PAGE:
One of the biggest things you can do is reach out to people currently outside of your school district who are familiar with the activity. There are plenty of universities in the Dallas area (which I believe is close to your school district) who participate in competitive policy (cross-x) debate. Many high schools utilize those college debaters as coaches for their teams. UT Dallas and UNT are the two that come to mind immediately.
Next, if you have a functioning team, it helps to organize the parents and have them motivated/willing to help. Your school can save a ton of money on transportation if you have a parent group that is willing to carpool your students to and from tournament. This money can be used to attend more tournaments/pay for more coaches.
One of the best ways to help your students become better debaters is to encourage them to attend camp in the summer. There are a couple camps I would recommend in Texas - the UT National Institute in Forensics and the Mean Green Workshops hosted by UNT. There are a lot of great out of state camps as well, but if your students are just starting out those two are good places to begin. I really cannot stress the importance of camp enough. It is critical for your debaters to attend camp in the summer if they want to be successful.
The National Debate Coaches Association has a ton of resources free for you to use. The Open Evidence Project hosts all of the files produced at some of the biggest summer camps free for you to download. It can be found here: http://openevidence.debatecoaches.org/bin/view/Main/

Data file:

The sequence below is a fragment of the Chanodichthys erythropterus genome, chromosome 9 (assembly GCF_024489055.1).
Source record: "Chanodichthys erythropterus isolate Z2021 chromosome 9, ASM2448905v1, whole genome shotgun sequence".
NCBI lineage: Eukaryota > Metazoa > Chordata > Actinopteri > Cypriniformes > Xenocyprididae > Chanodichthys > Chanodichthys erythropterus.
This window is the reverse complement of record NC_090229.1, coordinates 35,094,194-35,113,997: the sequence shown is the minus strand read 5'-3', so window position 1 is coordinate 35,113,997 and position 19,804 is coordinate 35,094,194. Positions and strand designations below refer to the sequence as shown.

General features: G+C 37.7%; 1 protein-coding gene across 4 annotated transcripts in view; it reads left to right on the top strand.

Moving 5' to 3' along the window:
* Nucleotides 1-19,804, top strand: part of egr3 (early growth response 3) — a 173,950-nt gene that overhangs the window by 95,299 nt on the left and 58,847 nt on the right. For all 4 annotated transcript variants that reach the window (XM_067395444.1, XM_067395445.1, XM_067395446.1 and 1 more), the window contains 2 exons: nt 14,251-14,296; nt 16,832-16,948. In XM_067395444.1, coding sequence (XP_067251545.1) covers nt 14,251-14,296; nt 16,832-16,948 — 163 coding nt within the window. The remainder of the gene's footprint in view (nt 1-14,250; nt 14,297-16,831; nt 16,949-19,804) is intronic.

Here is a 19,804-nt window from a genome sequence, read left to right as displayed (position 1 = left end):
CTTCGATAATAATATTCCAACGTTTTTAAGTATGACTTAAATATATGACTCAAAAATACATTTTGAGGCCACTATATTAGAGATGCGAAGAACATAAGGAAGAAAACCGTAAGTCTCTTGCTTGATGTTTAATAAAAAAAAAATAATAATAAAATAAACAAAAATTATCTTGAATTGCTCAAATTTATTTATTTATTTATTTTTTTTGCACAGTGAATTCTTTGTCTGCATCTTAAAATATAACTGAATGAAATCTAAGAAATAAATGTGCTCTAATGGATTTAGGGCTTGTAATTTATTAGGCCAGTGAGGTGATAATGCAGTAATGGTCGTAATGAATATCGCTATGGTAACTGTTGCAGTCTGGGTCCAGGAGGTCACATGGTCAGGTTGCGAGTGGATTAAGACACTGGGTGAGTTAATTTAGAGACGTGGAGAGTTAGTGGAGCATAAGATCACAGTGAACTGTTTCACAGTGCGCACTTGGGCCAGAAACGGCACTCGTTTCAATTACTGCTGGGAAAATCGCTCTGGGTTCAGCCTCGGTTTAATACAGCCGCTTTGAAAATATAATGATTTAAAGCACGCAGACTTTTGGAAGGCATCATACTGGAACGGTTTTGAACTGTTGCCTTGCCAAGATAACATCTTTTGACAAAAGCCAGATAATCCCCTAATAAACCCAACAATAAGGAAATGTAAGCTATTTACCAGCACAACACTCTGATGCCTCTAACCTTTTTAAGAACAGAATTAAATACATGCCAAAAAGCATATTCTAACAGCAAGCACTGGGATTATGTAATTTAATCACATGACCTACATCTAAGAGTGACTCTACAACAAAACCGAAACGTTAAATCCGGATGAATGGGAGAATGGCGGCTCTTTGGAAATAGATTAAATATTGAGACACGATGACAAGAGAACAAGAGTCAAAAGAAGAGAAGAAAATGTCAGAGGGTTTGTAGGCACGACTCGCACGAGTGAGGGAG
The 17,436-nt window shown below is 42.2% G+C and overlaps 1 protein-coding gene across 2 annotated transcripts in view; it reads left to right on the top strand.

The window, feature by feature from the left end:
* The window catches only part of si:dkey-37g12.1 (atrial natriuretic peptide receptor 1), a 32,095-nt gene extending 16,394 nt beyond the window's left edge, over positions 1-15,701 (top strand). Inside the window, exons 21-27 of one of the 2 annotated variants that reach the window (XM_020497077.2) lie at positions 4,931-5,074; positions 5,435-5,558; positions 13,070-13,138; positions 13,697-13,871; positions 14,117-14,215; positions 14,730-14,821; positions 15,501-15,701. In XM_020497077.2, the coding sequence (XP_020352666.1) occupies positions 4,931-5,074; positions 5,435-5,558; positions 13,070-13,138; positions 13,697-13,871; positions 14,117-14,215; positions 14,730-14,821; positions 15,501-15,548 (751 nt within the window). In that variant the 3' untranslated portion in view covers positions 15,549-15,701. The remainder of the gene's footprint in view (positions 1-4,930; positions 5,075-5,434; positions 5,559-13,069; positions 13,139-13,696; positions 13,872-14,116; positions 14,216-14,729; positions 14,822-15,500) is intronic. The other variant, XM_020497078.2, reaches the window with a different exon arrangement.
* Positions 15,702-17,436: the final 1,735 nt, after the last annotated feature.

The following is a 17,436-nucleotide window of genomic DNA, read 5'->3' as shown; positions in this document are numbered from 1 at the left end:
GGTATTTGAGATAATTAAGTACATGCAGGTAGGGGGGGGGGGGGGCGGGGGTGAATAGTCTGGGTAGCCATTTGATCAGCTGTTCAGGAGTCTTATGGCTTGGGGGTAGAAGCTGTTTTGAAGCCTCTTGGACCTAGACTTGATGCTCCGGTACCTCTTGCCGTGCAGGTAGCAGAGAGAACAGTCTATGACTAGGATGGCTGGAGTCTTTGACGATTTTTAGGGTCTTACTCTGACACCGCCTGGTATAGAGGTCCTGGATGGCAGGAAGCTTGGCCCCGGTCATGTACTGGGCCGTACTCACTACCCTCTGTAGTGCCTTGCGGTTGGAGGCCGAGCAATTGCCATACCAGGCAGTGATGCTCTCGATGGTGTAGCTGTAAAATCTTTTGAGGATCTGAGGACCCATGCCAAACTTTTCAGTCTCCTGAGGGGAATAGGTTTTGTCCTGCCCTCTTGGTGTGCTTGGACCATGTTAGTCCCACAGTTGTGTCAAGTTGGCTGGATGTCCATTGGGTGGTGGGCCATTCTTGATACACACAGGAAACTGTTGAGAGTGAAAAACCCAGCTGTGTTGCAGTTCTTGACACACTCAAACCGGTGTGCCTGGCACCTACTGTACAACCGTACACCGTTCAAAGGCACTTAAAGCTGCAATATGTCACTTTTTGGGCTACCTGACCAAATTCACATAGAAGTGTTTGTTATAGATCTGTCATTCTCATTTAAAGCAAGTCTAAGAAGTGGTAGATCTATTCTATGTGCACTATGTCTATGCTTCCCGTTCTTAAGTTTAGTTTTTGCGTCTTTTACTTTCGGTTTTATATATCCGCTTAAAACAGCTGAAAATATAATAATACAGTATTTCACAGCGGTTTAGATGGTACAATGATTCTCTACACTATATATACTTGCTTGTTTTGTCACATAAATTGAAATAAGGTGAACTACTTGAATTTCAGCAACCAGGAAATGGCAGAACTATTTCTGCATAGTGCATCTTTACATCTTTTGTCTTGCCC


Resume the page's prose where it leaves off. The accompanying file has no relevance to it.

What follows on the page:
They also provide a lot of curriculum resources which you can find here: http://www.debatecoaches.org/resources/curriculum-resources/
Next, if resources are available, try to get your kids attending tournaments sponsored by the Texas Forensic Association (http://txfa.weebly.com/). Some of the conventions employed by debaters at these tournaments (faster rate of speaking, etc) can be scary to new debaters, but they will get used to it with time. Once they're more experienced, they may want to start competing on what is known as the "national circuit." These tournaments aren't usually sponsored by a specific organization, but allow students to earn "bids" to the Tournament of Champions, which is generally regarded as the most competitive tournament of the year. The reason you should try to attend these tournaments is that they are generally more competitive at higher levels and also more closely resemble the type of debate seen in college, which means your kids have much higher chances of being able to continue on to debate successfully in college if they wish to do so. Additionally, some of the conventions seen in these tournaments (open cross-examination, argument disclosure, etc) allow for better argumentation to happen.
If you haven't already, have your school become a member of the National Forensic League (http://nationalforensicleague.org/). This will allow you to join an NFL district, compete in their district tournament, and have a chance at sending some of your kids to nationals.
ENCOURAGE YOUR KIDS TO DEBATE PAPERLESSLY. Although this requires a higher upfront cost with the purchase of laptops, it saves a ton of money over time since you won't have to constantly be purchasing paper, highlighters, toner, and checking evidence tubs at airlines (if you end up travelling nationally). You can find plenty of resources to help you/them learn paperless debate at http://paperlessdebate.com/
If you don't know already, to sign up for tournaments you should be using Joy of Tournaments (http://www.joyoftournaments.com/). You create an account, tournaments are listed and sorted by state, and there are instructions for registering for each tournament.
Hope this helps!